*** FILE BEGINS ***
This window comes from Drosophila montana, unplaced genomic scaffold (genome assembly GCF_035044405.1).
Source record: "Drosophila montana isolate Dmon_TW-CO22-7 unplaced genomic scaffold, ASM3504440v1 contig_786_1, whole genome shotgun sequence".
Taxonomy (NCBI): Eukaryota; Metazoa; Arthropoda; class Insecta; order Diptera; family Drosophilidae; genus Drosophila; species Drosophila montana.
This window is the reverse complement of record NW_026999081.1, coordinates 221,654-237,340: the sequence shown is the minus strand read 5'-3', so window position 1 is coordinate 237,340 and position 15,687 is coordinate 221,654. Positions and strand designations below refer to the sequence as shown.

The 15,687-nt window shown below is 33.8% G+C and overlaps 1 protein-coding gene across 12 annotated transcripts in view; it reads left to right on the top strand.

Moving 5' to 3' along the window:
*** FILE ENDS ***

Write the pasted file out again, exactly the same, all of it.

This window comes from Drosophila montana, unplaced genomic scaffold (genome assembly GCF_035044405.1).
Source record: "Drosophila montana isolate Dmon_TW-CO22-7 unplaced genomic scaffold, ASM3504440v1 contig_786_1, whole genome shotgun sequence".
Taxonomy (NCBI): Eukaryota; Metazoa; Arthropoda; class Insecta; order Diptera; family Drosophilidae; genus Drosophila; species Drosophila montana.
This window is the reverse complement of record NW_026999081.1, coordinates 221,654-237,340: the sequence shown is the minus strand read 5'-3', so window position 1 is coordinate 237,340 and position 15,687 is coordinate 221,654. Positions and strand designations below refer to the sequence as shown.

The 15,687-nt window shown below is 33.8% G+C and overlaps 1 protein-coding gene across 12 annotated transcripts in view; it reads left to right on the top strand.

Moving 5' to 3' along the window: